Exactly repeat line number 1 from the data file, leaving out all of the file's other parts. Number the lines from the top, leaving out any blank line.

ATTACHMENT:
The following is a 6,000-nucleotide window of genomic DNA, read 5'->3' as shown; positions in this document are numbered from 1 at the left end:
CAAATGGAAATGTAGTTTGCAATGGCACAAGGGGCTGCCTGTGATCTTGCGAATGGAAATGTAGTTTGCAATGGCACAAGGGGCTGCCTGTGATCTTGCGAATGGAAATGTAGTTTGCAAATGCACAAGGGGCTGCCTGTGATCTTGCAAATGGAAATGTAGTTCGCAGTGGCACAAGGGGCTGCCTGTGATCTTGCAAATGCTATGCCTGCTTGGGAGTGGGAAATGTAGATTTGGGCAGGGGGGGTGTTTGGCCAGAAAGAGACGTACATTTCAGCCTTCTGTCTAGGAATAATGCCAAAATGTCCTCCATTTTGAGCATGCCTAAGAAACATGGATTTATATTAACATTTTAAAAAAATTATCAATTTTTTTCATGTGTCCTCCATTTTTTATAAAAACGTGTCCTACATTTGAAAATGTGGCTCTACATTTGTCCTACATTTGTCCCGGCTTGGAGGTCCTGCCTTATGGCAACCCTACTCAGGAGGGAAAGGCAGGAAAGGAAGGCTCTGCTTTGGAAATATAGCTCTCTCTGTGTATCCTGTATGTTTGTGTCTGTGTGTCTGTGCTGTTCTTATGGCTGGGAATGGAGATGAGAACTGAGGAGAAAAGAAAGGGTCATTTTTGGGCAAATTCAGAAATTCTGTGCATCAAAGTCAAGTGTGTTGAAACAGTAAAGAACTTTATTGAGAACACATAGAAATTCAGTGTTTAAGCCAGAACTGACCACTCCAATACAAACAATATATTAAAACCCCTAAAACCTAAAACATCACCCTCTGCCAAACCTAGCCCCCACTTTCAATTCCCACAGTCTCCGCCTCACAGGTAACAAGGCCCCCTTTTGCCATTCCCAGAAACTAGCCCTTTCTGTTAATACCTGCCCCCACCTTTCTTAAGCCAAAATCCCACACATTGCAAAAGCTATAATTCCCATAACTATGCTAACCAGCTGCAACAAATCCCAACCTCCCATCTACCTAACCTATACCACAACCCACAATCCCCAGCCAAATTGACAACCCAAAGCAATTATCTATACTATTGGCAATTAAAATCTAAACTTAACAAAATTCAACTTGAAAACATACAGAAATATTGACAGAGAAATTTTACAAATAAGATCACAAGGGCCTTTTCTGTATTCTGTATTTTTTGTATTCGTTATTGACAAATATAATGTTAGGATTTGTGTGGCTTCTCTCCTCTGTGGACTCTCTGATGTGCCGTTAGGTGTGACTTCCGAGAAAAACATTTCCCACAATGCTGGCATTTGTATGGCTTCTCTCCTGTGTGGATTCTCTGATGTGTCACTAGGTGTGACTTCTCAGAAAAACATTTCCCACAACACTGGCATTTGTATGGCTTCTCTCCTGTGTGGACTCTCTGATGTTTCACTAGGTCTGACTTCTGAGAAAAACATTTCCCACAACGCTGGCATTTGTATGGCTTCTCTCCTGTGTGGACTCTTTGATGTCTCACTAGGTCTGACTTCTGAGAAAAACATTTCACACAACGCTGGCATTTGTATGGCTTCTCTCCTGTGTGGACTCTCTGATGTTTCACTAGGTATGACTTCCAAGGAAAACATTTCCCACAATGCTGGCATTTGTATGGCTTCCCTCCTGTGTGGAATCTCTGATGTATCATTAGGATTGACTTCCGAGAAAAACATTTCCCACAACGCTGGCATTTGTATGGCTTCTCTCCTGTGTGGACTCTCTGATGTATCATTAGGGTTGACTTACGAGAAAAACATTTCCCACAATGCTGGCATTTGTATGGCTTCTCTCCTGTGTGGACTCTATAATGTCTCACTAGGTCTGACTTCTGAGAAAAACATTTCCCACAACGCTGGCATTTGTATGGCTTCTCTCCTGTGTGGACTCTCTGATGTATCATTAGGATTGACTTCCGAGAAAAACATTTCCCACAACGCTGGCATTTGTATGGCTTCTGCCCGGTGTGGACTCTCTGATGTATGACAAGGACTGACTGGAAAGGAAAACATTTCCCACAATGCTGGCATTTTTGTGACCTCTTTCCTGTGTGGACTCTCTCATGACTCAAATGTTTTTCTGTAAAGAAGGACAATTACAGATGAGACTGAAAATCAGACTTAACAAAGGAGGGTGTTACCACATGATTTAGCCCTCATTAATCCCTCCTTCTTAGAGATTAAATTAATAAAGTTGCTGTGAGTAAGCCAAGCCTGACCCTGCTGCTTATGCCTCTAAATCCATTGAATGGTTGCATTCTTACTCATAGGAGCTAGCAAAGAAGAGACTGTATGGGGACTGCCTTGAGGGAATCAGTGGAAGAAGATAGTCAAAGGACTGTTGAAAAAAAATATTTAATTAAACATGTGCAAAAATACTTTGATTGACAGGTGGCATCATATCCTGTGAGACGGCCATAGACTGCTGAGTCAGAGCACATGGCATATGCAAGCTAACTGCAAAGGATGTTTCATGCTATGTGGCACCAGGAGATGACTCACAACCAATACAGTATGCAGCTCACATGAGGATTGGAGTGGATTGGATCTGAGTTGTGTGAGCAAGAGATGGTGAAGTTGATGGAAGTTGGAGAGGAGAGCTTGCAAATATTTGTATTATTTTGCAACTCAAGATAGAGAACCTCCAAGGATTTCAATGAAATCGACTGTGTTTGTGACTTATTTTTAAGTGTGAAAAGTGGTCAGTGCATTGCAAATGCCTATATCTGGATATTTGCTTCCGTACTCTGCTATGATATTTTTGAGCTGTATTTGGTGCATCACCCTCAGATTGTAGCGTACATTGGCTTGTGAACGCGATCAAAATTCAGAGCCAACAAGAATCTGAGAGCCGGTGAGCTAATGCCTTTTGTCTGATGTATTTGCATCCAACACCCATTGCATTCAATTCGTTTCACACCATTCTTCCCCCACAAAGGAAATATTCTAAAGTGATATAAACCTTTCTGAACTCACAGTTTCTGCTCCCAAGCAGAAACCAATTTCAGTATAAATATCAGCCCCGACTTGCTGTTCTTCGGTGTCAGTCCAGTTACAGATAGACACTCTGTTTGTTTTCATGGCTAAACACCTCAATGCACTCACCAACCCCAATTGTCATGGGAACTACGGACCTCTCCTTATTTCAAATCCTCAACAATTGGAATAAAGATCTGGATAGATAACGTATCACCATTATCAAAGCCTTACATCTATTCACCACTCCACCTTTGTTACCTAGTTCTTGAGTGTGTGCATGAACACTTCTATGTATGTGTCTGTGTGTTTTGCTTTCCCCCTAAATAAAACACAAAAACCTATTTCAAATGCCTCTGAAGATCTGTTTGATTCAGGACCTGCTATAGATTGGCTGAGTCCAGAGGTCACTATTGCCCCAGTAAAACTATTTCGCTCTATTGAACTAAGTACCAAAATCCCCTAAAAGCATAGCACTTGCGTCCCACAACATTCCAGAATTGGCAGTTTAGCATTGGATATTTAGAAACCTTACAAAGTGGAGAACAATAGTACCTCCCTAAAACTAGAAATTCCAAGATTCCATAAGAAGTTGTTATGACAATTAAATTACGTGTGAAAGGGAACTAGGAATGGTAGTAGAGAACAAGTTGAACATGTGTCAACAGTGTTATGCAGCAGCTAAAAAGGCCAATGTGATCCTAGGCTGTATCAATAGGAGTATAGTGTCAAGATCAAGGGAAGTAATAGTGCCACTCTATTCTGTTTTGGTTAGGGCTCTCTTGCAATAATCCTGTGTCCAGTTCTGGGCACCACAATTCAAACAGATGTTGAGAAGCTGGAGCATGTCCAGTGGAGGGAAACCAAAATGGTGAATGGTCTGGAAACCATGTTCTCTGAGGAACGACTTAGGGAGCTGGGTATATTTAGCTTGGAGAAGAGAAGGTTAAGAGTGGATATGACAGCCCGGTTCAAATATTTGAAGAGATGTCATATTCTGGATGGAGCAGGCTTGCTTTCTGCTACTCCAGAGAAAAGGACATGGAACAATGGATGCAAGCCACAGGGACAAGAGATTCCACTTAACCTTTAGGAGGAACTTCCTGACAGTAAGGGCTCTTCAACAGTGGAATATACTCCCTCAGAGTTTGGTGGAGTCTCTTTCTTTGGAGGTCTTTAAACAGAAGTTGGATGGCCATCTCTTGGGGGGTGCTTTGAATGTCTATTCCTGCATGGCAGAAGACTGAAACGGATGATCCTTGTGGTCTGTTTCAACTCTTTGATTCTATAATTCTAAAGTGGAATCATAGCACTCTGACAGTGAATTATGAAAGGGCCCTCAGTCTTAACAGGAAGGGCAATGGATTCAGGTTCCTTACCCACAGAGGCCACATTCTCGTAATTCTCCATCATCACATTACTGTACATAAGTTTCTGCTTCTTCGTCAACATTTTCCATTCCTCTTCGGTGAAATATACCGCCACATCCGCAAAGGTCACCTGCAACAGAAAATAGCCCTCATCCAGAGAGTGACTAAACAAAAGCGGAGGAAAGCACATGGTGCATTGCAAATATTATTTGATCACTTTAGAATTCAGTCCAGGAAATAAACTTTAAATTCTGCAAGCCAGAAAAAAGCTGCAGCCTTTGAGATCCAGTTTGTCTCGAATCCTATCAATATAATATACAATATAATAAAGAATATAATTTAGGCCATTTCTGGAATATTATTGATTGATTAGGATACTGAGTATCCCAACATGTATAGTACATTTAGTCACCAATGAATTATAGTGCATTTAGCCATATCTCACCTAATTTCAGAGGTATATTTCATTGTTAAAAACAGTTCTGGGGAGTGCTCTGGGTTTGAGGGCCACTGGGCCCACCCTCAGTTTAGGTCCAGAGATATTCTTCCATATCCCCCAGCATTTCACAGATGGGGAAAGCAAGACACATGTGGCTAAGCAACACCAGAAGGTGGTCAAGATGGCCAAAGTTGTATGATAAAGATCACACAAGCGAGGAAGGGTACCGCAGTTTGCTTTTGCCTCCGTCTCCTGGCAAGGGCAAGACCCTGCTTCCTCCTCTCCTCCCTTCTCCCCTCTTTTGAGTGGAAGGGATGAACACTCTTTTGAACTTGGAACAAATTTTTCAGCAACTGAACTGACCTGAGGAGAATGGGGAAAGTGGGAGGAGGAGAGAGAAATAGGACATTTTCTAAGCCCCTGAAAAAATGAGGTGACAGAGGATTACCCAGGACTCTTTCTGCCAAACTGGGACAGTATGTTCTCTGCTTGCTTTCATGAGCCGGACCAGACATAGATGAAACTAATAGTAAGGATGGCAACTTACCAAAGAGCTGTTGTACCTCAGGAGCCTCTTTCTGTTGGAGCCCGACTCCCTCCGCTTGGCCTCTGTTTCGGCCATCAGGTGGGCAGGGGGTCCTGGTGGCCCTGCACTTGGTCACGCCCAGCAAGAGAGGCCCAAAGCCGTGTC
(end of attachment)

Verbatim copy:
The following is a 6,000-nucleotide window of genomic DNA, read 5'->3' as shown; positions in this document are numbered from 1 at the left end: